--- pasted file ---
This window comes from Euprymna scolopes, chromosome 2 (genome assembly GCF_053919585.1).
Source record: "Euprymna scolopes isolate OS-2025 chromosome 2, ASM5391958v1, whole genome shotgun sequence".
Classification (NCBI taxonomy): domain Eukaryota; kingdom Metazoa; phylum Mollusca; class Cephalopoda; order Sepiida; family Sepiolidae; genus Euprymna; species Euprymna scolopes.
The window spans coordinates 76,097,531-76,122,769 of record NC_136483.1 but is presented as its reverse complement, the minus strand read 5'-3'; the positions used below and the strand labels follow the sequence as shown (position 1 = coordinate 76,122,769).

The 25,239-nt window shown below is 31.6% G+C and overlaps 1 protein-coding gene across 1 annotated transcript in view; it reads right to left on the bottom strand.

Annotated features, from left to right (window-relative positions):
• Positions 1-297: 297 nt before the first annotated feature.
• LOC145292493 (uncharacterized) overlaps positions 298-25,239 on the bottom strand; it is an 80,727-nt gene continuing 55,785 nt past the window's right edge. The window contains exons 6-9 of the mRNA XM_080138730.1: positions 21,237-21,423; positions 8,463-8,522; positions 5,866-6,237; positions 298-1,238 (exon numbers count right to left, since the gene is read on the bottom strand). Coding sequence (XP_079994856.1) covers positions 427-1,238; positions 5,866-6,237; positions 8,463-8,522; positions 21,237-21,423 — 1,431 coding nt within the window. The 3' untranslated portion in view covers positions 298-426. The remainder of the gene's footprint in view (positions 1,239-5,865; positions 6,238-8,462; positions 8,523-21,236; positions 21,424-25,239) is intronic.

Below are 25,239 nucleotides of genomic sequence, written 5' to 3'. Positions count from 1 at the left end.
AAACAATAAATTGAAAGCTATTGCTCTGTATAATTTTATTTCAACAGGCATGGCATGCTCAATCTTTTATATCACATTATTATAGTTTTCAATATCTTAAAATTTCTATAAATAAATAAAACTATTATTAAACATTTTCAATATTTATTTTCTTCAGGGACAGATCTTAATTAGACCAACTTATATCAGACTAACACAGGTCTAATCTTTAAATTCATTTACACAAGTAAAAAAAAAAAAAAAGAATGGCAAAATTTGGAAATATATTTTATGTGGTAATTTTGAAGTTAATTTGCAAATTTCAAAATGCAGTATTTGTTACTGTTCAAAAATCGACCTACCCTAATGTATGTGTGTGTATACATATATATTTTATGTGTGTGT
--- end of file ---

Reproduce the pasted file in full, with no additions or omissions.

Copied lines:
This window comes from Euprymna scolopes, chromosome 2 (genome assembly GCF_053919585.1).
Source record: "Euprymna scolopes isolate OS-2025 chromosome 2, ASM5391958v1, whole genome shotgun sequence".
Classification (NCBI taxonomy): domain Eukaryota; kingdom Metazoa; phylum Mollusca; class Cephalopoda; order Sepiida; family Sepiolidae; genus Euprymna; species Euprymna scolopes.
The window spans coordinates 76,097,531-76,122,769 of record NC_136483.1 but is presented as its reverse complement, the minus strand read 5'-3'; the positions used below and the strand labels follow the sequence as shown (position 1 = coordinate 76,122,769).

The 25,239-nt window shown below is 31.6% G+C and overlaps 1 protein-coding gene across 1 annotated transcript in view; it reads right to left on the bottom strand.

Annotated features, from left to right (window-relative positions):
• Positions 1-297: 297 nt before the first annotated feature.
• LOC145292493 (uncharacterized) overlaps positions 298-25,239 on the bottom strand; it is an 80,727-nt gene continuing 55,785 nt past the window's right edge. The window contains exons 6-9 of the mRNA XM_080138730.1: positions 21,237-21,423; positions 8,463-8,522; positions 5,866-6,237; positions 298-1,238 (exon numbers count right to left, since the gene is read on the bottom strand). Coding sequence (XP_079994856.1) covers positions 427-1,238; positions 5,866-6,237; positions 8,463-8,522; positions 21,237-21,423 — 1,431 coding nt within the window. The 3' untranslated portion in view covers positions 298-426. The remainder of the gene's footprint in view (positions 1,239-5,865; positions 6,238-8,462; positions 8,523-21,236; positions 21,424-25,239) is intronic.

Below are 25,239 nucleotides of genomic sequence, written 5' to 3'. Positions count from 1 at the left end.
AAACAATAAATTGAAAGCTATTGCTCTGTATAATTTTATTTCAACAGGCATGGCATGCTCAATCTTTTATATCACATTATTATAGTTTTCAATATCTTAAAATTTCTATAAATAAATAAAACTATTATTAAACATTTTCAATATTTATTTTCTTCAGGGACAGATCTTAATTAGACCAACTTATATCAGACTAACACAGGTCTAATCTTTAAATTCATTTACACAAGTAAAAAAAAAAAAAAAGAATGGCAAAATTTGGAAATATATTTTATGTGGTAATTTTGAAGTTAATTTGCAAATTTCAAAATGCAGTATTTGTTACTGTTCAAAAATCGACCTACCCTAATGTATGTGTGTGTATACATATATATTTTATGTGTGTGT